In January 1961, Moroccan King Muhammad V invited the leaders of Ghana, Guinea, Egypt, Mali, Libya, and the Algerian government-in-exile to Casablanca to discuss African unity. This meeting was partly a response to an earlier gathering in Brazzaville, Congo, the previous month. The so-called Brazzaville Group promoted a loose confederation of independent African states, but not the kind of political integration supported by certain radical forces on the continent, and supported United Nations (UN) intervention in the crisis then plaguing the Congo. Furthermore, the Brazzaville members had excluded those radical forces, specifically Ghana's Kwame Nkrumah and Egypt's Gamal Abdel Nasser, and rejected Morocco's claim to Mauritania, which had recently sought UN recognition.
In response to this, Morocco's ruler invited those same radical leaders to a conference in the hope of gaining their support for his claims on Mauritania. This meeting, which was dominated by the charismatic Nkrumah and Nasser, promoted a strong political union for Africa's newly independent states. Specifically, it accepted in principle Nkrumah's ideas of a United States of Africa, based on the American model. It also favored socialist, centralized economic planning; industrialization; and a continental defense structure. In addition, the group recognized Morocco's claim to Mauritania (to the delight of their host), rejected the promotion of regional groups over a continental confederation, supported Algerian independence and the withdrawal of UN peacekeepers from the Congo, and declared Israel as "a base for imperialism."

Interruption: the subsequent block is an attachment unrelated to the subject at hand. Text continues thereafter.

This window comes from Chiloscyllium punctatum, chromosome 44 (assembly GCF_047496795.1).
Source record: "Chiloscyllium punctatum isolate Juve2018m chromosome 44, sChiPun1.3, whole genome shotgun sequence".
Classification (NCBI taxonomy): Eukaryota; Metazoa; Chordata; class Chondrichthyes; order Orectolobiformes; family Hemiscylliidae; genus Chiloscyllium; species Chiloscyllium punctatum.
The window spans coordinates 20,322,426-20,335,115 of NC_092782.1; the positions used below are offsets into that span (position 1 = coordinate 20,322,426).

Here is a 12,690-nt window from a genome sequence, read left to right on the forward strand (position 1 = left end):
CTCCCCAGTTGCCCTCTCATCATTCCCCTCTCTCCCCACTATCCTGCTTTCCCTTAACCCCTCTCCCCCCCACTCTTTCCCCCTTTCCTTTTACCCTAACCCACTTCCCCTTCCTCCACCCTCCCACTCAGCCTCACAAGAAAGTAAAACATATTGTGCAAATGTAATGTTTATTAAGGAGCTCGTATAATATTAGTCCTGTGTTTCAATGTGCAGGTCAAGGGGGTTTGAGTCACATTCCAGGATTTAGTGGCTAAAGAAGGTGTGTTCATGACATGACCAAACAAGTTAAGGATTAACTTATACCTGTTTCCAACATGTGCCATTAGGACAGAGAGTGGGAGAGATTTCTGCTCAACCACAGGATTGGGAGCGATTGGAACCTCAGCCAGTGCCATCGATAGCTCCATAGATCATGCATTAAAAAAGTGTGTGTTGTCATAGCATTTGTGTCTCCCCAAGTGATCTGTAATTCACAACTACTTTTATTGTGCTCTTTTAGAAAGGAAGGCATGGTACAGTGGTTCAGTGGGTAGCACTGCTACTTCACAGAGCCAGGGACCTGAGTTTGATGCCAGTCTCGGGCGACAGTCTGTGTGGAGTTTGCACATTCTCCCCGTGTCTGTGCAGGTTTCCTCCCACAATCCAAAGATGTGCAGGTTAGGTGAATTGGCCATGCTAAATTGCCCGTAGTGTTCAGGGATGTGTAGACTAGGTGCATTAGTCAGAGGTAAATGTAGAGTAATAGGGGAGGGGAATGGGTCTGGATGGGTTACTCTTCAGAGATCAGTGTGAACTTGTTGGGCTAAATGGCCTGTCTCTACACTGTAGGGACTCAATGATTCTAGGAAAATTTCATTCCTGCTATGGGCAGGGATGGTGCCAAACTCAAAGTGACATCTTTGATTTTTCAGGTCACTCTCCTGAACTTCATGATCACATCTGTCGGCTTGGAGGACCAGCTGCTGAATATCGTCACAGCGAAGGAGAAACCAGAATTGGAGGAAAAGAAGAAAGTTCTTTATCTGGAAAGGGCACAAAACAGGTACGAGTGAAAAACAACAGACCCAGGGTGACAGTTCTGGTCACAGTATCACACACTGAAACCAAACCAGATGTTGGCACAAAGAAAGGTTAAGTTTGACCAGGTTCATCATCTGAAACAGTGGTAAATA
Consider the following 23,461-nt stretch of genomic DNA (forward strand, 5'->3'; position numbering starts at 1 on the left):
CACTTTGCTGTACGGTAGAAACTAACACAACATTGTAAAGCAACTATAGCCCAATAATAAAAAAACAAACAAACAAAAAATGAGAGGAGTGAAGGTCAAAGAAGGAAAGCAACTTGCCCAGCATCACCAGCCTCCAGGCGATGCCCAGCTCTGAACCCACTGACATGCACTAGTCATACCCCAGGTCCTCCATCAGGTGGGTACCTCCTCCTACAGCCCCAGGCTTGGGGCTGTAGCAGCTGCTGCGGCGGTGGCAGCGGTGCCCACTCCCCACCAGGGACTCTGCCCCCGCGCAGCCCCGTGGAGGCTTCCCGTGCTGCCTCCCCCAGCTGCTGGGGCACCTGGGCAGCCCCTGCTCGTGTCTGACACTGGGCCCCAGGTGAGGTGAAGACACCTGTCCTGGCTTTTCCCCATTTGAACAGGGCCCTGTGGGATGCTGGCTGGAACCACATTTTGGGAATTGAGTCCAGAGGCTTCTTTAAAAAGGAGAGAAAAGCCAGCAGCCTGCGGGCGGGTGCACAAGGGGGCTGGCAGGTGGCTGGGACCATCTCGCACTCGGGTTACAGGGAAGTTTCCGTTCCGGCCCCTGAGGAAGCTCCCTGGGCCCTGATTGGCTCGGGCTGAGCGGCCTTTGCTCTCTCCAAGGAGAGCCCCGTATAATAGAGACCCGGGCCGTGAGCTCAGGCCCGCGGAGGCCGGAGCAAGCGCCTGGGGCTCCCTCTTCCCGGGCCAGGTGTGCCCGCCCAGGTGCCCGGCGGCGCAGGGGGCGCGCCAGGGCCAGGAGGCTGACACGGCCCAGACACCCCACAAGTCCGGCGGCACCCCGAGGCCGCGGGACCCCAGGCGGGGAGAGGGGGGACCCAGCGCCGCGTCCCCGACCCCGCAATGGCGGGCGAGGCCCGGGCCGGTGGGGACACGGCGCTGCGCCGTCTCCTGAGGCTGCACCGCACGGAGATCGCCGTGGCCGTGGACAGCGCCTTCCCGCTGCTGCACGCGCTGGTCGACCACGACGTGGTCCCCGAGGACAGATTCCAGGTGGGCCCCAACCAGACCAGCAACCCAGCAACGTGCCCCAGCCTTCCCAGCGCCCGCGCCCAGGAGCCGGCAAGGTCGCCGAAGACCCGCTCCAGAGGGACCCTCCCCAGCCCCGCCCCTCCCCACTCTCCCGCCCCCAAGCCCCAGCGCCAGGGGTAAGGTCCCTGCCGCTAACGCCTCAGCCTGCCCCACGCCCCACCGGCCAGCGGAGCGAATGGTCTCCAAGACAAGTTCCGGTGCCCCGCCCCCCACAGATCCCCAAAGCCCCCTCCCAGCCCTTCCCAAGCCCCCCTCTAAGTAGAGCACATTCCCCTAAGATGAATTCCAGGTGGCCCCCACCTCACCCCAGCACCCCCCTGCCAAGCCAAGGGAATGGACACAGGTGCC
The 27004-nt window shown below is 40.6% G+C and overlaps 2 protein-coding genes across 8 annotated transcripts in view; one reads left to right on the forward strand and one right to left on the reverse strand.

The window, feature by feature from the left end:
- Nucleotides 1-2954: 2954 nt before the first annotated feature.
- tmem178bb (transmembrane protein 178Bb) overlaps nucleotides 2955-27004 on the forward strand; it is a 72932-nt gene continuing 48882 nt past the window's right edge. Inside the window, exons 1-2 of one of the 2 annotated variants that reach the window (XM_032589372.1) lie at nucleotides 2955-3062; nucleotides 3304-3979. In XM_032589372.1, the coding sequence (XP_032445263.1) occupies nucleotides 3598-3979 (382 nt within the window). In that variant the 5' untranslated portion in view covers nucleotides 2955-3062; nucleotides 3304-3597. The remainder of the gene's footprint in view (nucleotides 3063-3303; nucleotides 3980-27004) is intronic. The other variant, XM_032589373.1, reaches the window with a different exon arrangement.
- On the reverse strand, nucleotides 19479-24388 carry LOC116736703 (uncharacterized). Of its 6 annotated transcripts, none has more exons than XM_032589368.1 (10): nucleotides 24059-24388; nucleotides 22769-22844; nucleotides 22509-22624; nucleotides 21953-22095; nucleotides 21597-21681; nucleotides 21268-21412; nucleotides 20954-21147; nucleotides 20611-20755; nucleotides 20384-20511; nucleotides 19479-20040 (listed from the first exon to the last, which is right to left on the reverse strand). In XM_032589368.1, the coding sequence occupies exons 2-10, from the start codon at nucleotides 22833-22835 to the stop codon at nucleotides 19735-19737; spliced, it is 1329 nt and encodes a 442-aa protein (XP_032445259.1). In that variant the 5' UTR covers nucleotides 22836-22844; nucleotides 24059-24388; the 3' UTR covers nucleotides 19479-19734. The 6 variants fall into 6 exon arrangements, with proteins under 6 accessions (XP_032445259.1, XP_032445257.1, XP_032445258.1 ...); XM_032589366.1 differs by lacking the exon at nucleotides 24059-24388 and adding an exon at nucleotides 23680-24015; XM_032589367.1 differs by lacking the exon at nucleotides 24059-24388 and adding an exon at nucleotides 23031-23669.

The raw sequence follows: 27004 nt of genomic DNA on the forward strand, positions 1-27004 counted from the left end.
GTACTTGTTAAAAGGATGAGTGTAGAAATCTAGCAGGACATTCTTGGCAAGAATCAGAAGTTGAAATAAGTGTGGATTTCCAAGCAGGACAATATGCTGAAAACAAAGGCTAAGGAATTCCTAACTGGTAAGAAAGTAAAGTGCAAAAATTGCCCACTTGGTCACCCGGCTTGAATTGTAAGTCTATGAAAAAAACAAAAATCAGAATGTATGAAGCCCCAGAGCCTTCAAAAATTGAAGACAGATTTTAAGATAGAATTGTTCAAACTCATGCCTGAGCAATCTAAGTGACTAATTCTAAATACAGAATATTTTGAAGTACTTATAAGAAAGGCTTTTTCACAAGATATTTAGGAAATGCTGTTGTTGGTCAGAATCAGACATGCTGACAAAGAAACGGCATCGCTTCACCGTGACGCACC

In keeping with the factionalism that marked the Pan-African movement at this time, still another bloc was created in response to the formation of the Casablanca Group. In May 1961, twenty African states (including the members of the Brazzaville Group) gathered in the Liberian capital of Monrovia to discuss African unity, but this group was considered more moderate in its approach and intentions. The Casablanca Group was excluded as being too radical and ambitious (particularly Nkrumah and Nasser), and with the exception of Tunisia, North Africa was not represented.
Following the first Monrovia meeting, a war of words broke out between the two factions, as the press and politicians from both sides accused the other of being tools of imperialism or harboring secret designs to dominate the continent. As a result, a general climate of mutual distrust ensued.
When a second meeting of the Monrovia Group was held in Lagos, Nigeria, in January 1962, the rest of the Casablanca Group refused to attend when the Algerian government-in-exile was not invited. Over the course of 1962, however, two of the main problems dividing the groups were resolved. Algeria received its independence in July 1962, about the same time that the conflict for control in the Congo reached a resolution with the establishment of a central government. Furthermore, by this time it had become increasingly apparent that the two factions shared many goals, including the promotion of independence for the remaining European colonies in Africa, nonalignment in the Cold War, and some form of continental cooperation in trade and foreign policies.
After lobbying by such influential African leaders as Sekou Toure of Guinea and Ethiopia's Emperor Haile Selassie, the two groups finally came together in a meeting of thirty-two African nations in May 1963 in Addis Ababa, where they agreed to a compromise plan for achieving greater African unity. The result was the creation of the Organization of African Unity (OAU) and the demise of the Casablanca and Monrovia Groups.
Brent M. Geary
Esedebe, P. Olisanwuche. Pan-Africanism: The Idea and Movement, 1776–1991. 2nd ed. Washington, DC: Howard University Press, 1994.; Mazrui, Ali A., ed. UNESCO General History of Africa VIII: Africa since 1935. Paris: UNESCO, 1993.; Thompson, Vincent Bakpetu. Africa and Unity: The Evolution of Pan-Africanism. New York: Humanities Press, 1969.